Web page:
Diving in the Maldives - Dhigali
Diving in the Maldives – Dhigali.

Living on the beach

Between the green jungle and the blue ocean is the whitest sand beach I have ever seen. It is soft, warm and perfect. No shoes needed! Our villa was located right on the beach on the sunset side of the island. It was incredibly spacious with a luxurious outdoor bathroom full of banana trees, large bedroom, living room area, walk-in closet, indoor bathroom, extensive minibar, private pool and a terrace with a prime ocean view. Even though it was only our first day here, I kept thinking how I never wanted to leave this place. For an ocean and wildlife lover like myself, what can be better than living with the jungle in your backyard and the turquoise water right in front of your living room?

Diving in the Maldives - Dhigali Resort accommodation
Diving in the Maldives – Dhigali Resort accommodation.

The Dhigali app

Once we had installed ourselves in our dreamy villa and had a quick dip in the private pool, it was time to go find the dive centre, operated by Eurodivers Maldives. As we had a lot of dive equipment to carry, we decided to make use of the free buggy shuttle. In the Dhigali App, we could see on the digital map how one of the two shuttles was just approaching our side of the island. We quickly walked out to catch a ride. Since the island is quite big, the free shuttle is a convenient service. The fact you can track the shuttles live in the app is a very cool feature that I, for some reason, did not expect on a remote island in the middle of the Indian Ocean!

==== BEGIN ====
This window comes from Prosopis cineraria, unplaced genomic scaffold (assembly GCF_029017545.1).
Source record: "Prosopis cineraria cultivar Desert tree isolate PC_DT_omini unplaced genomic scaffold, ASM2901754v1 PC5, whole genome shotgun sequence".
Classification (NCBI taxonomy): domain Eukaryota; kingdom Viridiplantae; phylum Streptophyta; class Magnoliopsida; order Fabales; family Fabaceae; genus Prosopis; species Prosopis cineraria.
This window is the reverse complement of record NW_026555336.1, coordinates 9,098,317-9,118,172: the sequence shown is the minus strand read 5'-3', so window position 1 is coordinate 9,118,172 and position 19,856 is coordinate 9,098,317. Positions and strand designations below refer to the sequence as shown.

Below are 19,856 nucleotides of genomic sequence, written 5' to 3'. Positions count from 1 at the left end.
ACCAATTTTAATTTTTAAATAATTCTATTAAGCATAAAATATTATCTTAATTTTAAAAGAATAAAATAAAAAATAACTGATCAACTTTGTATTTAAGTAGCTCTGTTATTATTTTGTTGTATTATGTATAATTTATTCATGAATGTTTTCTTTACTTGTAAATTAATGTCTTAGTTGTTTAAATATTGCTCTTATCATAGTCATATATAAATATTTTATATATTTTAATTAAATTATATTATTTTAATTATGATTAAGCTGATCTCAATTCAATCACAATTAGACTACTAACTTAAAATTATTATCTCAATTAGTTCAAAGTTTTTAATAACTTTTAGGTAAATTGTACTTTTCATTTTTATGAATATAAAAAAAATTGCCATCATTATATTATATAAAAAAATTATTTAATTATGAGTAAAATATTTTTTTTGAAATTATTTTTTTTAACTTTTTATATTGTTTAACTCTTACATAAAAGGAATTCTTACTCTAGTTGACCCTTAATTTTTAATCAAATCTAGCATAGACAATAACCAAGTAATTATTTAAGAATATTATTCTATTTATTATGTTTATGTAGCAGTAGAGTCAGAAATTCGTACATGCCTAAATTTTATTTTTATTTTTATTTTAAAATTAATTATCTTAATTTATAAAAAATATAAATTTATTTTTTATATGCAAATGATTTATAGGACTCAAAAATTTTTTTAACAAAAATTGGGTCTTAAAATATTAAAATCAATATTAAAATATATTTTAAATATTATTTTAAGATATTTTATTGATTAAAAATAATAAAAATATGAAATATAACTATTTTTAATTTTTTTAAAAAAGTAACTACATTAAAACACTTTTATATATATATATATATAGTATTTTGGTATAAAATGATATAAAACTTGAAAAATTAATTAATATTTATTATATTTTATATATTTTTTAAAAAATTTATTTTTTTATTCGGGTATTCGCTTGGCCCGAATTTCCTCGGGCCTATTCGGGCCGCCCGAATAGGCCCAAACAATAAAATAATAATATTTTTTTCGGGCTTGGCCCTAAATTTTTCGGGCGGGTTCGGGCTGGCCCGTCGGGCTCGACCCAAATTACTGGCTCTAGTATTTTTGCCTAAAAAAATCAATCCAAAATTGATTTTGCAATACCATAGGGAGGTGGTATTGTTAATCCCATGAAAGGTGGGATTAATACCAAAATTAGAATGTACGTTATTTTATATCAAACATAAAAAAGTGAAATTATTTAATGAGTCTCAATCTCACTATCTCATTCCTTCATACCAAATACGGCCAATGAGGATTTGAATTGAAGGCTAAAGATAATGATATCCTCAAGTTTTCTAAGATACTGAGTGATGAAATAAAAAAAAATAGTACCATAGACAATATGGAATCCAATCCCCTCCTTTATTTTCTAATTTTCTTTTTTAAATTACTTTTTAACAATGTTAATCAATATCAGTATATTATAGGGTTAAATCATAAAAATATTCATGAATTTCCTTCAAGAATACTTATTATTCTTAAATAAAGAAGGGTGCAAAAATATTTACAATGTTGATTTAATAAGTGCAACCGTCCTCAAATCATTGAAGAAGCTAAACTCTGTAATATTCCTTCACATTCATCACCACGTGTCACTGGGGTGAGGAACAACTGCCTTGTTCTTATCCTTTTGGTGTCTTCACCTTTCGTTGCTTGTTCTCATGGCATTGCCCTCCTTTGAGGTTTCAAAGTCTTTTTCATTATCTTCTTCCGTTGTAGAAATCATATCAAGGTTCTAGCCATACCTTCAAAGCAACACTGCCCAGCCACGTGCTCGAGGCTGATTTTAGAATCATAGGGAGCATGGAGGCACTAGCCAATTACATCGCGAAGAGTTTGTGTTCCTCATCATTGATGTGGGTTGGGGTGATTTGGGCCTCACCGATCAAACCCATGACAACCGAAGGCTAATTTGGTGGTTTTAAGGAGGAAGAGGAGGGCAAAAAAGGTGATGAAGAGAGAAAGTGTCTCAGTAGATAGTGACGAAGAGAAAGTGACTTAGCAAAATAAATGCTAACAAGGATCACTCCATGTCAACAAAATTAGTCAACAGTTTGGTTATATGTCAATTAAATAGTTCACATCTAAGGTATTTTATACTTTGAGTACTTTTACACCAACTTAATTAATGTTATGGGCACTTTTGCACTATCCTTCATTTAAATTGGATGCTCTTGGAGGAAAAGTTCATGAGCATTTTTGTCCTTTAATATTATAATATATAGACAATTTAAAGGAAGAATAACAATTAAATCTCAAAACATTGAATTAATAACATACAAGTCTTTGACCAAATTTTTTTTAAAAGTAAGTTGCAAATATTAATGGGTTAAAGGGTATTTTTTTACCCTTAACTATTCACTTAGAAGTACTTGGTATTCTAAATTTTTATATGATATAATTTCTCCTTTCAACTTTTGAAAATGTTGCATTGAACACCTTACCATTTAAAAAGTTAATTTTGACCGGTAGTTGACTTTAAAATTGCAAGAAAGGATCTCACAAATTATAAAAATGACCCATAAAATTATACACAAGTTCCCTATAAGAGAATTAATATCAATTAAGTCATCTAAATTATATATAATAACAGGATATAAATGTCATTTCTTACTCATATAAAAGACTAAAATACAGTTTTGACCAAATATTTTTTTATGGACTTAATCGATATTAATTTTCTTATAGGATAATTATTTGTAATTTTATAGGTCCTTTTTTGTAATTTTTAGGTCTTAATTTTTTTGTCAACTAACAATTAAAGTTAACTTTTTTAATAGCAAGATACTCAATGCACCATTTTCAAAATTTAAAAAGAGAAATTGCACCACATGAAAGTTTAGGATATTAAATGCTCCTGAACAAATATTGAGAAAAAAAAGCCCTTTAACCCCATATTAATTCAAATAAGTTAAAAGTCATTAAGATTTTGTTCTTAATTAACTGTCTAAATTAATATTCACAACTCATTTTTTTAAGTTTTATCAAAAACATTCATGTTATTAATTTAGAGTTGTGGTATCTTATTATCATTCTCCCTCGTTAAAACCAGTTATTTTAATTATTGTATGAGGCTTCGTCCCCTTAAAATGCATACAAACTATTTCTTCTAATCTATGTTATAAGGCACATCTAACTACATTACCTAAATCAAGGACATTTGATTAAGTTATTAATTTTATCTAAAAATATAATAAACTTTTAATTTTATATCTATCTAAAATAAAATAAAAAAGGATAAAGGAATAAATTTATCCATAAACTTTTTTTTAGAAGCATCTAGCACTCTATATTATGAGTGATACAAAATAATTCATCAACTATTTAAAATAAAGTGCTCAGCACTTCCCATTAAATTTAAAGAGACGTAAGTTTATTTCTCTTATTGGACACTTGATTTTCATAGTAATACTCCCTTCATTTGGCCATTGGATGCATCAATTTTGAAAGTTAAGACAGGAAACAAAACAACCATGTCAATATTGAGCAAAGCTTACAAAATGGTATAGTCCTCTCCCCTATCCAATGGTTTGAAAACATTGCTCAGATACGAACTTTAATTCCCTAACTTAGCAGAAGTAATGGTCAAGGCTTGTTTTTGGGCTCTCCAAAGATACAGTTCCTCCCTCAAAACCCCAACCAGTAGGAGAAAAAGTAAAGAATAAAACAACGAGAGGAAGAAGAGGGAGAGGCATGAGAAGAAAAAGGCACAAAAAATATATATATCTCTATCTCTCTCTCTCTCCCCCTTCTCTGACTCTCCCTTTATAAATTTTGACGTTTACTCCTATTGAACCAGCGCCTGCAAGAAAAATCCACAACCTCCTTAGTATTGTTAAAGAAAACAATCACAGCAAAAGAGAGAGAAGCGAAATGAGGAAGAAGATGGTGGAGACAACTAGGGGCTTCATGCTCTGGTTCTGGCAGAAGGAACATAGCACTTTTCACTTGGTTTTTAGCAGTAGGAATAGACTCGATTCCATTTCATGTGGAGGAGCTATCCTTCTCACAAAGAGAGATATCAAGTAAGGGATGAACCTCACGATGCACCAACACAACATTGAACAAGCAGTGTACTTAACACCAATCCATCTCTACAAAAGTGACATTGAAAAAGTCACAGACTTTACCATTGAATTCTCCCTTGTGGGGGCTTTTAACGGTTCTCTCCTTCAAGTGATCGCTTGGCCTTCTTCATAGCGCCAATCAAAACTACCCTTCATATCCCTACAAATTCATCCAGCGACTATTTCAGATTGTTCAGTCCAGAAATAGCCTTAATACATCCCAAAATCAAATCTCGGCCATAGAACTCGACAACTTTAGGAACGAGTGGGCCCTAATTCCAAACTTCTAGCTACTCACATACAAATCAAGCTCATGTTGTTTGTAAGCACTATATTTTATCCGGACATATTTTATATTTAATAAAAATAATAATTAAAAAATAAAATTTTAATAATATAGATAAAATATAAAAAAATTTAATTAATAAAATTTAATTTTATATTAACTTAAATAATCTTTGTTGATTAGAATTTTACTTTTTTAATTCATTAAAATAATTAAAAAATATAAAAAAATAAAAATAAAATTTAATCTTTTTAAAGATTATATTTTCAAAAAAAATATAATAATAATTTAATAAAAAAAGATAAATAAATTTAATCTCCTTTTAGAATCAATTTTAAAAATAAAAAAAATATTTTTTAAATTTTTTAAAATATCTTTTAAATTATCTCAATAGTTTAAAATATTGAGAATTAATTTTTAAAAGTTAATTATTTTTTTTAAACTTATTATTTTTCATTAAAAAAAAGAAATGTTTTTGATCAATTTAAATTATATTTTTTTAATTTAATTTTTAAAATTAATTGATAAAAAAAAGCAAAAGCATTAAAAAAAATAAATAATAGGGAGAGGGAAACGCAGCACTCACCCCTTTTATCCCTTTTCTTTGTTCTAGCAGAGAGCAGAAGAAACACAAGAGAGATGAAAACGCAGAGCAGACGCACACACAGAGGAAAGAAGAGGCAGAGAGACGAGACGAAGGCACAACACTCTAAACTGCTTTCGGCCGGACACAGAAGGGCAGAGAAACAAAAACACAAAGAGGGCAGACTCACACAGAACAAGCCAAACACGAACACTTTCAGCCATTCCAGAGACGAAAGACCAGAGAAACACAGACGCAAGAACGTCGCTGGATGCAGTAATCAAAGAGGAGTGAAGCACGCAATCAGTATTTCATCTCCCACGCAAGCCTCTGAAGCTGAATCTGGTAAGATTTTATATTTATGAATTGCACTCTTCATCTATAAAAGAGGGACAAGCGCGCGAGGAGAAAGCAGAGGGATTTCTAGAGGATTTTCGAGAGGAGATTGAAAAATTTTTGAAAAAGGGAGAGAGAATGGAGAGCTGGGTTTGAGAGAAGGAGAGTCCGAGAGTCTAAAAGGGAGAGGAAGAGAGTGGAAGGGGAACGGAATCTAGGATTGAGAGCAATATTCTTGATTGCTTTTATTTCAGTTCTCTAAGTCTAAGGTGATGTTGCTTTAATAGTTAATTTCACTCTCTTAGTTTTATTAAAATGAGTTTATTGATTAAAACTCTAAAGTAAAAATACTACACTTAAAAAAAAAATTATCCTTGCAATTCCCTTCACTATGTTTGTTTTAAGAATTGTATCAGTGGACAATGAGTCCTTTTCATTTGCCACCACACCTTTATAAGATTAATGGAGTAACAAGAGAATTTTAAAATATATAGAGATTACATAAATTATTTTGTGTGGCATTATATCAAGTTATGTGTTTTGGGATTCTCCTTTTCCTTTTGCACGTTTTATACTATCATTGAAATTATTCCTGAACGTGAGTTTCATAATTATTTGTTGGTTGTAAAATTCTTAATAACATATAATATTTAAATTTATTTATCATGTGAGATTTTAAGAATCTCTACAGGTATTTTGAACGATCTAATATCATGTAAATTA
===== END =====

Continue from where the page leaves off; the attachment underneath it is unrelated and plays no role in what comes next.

Dhigali Diving
Dhigali reef diving.

New friends at Eurodivers Maldives

At the dive centre we were greeted by dive manager Bruno from the Netherlands, Rebecka from Germany and Ethan from China. Even though we had not met any of them before, it instantly felt like we were surrounded by friends sharing the same passion for the marine environment and diving. After filling out the necessary paperwork and certification checks, Bruno asked us when and where we want to dive, and what we would like to see during our stay here. A short chat later we had, together with Bruno, come up with a plan for giving us the best chances of pelagic encounters, colourful reefs and even some macro spotting over the following week.